on the front or carried by the rider which shall emit a white light visible at night under normal atmospheric conditions on a straight, level, unlighted roadway at five hundred feet; (2) A rear-facing red reflector, at least two square inches in reflective surface area, or a rear-facing red lamp, on the rear which shall be visible at night under normal atmospheric conditions on a straight, level, unlighted roadway when viewed by a vehicle driver under the lower beams of vehicle head-lights at six hundred feet; (3) Reflective material and/or lights visible from the front and the rear on any moving part of the bicyclists, pedals, crank arms, shoes or lower leg, visible from the front and the rear at night under normal atmospheric conditions on a straight, level, unlighted roadway when viewed by a vehicle driver under the lawful lower beams of vehicle headlights at two hundred feet; and (4) Reflective material and/or lights visible on each side of the bicycle or bicyclist visible at night under normal atmospheric conditions on a straight, level, unlighted roadway when viewed by a vehicle driver under the lawful lower beams of vehicle headlights at three hundred feet. The provisions of this subdivision shall not apply to motorized bicycles which comply with National Highway Traffic and Safety Administration regulations relating to reflectors on motorized bicycles.

307.188. Rights And Duties Of Bicycle And Motorized Bicycle Riders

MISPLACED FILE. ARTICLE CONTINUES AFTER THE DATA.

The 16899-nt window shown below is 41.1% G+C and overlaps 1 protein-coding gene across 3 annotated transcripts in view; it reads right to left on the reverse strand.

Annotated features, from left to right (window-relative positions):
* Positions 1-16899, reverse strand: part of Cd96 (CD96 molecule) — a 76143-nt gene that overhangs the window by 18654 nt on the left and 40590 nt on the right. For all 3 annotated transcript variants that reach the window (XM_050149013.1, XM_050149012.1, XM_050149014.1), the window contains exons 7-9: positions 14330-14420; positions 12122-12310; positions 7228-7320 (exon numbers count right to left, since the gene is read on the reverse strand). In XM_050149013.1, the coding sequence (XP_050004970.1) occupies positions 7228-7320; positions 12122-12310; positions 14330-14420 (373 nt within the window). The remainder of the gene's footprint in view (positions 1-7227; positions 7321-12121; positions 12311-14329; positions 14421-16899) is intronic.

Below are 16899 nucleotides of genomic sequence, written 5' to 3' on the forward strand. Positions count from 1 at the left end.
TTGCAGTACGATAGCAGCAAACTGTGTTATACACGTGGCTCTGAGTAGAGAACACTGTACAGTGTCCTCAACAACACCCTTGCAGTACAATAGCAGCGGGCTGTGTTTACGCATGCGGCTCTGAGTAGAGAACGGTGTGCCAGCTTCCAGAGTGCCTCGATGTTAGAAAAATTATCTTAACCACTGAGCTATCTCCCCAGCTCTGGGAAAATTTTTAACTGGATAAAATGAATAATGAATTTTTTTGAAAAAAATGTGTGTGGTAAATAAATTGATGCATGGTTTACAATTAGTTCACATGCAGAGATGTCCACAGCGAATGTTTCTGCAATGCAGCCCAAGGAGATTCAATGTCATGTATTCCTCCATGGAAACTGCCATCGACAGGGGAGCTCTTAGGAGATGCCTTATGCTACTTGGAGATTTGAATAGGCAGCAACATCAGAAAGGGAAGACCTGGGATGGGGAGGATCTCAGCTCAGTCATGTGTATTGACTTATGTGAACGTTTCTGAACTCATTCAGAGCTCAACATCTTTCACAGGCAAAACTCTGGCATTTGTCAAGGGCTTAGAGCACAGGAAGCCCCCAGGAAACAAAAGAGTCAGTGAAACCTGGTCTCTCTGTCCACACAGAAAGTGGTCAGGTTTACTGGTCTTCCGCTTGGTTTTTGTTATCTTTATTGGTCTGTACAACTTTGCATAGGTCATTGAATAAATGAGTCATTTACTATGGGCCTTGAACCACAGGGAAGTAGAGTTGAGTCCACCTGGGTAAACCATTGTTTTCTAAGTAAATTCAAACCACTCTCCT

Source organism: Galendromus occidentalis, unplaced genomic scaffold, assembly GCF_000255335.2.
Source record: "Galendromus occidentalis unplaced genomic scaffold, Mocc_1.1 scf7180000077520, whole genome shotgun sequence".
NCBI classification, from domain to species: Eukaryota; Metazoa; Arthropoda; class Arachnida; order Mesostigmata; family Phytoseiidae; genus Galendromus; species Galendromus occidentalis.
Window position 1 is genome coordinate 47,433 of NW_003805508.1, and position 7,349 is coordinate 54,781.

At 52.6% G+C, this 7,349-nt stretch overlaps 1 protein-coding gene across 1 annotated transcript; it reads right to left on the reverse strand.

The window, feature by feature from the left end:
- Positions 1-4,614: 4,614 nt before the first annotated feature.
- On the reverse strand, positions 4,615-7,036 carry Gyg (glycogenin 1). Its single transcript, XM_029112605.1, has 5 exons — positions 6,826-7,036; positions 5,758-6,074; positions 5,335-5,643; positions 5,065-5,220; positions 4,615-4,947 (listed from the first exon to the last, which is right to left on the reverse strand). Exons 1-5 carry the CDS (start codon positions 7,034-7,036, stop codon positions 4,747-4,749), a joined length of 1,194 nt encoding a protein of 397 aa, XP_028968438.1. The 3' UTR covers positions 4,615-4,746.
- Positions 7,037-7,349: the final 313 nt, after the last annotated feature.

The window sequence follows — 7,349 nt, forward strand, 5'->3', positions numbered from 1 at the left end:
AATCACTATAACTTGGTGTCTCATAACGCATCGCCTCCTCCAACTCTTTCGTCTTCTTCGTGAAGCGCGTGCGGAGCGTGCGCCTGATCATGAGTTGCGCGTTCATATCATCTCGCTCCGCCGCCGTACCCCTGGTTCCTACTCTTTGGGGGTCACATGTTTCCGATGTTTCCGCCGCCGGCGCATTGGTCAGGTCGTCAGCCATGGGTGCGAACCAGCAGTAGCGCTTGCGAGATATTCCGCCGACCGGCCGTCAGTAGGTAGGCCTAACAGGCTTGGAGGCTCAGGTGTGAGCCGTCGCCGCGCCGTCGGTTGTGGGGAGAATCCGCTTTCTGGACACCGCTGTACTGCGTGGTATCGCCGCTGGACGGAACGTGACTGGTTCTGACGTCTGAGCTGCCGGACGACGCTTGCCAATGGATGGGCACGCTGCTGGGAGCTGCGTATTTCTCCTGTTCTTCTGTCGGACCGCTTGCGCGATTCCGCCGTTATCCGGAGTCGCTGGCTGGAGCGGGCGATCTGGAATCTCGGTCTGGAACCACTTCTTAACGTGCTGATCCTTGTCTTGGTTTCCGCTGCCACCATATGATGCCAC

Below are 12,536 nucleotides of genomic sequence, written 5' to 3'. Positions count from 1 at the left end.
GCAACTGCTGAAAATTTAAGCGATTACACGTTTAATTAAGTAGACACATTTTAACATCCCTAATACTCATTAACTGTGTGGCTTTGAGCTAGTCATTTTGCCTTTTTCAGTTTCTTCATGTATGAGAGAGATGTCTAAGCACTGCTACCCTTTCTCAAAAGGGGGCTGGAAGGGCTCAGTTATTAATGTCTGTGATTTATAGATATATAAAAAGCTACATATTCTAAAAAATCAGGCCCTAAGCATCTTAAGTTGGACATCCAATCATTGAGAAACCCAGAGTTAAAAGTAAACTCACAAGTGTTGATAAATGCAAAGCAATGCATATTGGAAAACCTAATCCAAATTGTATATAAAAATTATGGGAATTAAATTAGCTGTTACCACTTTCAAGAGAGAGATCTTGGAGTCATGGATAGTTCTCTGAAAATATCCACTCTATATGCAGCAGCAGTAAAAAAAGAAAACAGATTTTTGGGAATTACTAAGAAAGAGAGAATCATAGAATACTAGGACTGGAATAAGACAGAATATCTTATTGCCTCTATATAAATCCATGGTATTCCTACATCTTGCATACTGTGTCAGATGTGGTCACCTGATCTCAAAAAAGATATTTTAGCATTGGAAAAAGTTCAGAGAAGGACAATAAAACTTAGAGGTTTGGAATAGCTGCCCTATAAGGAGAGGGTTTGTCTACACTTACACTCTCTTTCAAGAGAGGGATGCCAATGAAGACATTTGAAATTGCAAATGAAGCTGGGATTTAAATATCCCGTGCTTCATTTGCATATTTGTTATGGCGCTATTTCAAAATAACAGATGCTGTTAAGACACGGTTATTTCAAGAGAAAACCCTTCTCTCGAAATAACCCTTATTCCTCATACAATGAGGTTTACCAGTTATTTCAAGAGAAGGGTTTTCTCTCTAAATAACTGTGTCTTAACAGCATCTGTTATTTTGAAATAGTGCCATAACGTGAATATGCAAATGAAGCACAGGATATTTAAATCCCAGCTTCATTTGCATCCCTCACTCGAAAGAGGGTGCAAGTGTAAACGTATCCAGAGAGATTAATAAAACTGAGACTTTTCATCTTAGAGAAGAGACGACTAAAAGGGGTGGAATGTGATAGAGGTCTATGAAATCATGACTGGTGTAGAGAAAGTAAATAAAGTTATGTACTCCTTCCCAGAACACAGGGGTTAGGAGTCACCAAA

Every person riding a bicycle or motorized bicycle upon a street or highway shall be granted all of the rights and shall be subject to all of the duties applicable to the driver of a vehicle as provided by chapter 304, RSMo, except as to special regulations in sections 307.180 to 307.193 and except as to those provisions of chapter 304, RSMo, which by their nature can have no application.

307.190. Riding on roadways.

Every person operating a bicycle or motorized bicycle upon a street or highway shall ride as defined below:

1. On a multi-lane roadway, every person operating a bicycle or motorized bicycle shall ride in the right lane of travel while choosing to either control or share the lane; they may use the left lane of travel to pass a slower moving vehicle, to prepare for making a left turn, when on a one-way street, or to avoid an obstruction or potentially hazardous condition.

Bicyclists may ride two or more abreast in the lane.

2. On a two-lane or unlaned roadway, every person operating a bicycle or motorized bicycle at less than the posted speed limit or normal speed of traffic may control the lane to maximize their safety, such as when approaching the brow of a hill or a blind right hand bend, or when necessary to avoid hazardous conditions such as uneven pavement, pavement joints, potholes, drain covers, or debris.

At other times, if the lane is wide enough to allow passing with a safe clearance, a motorist shall pass a bicyclist with caution, the motorist moving into the adjoining lane when they are able to complete their pass without endangering the bicyclist or an oncoming driver, and crossing a solid yellow center line to do so if one is present.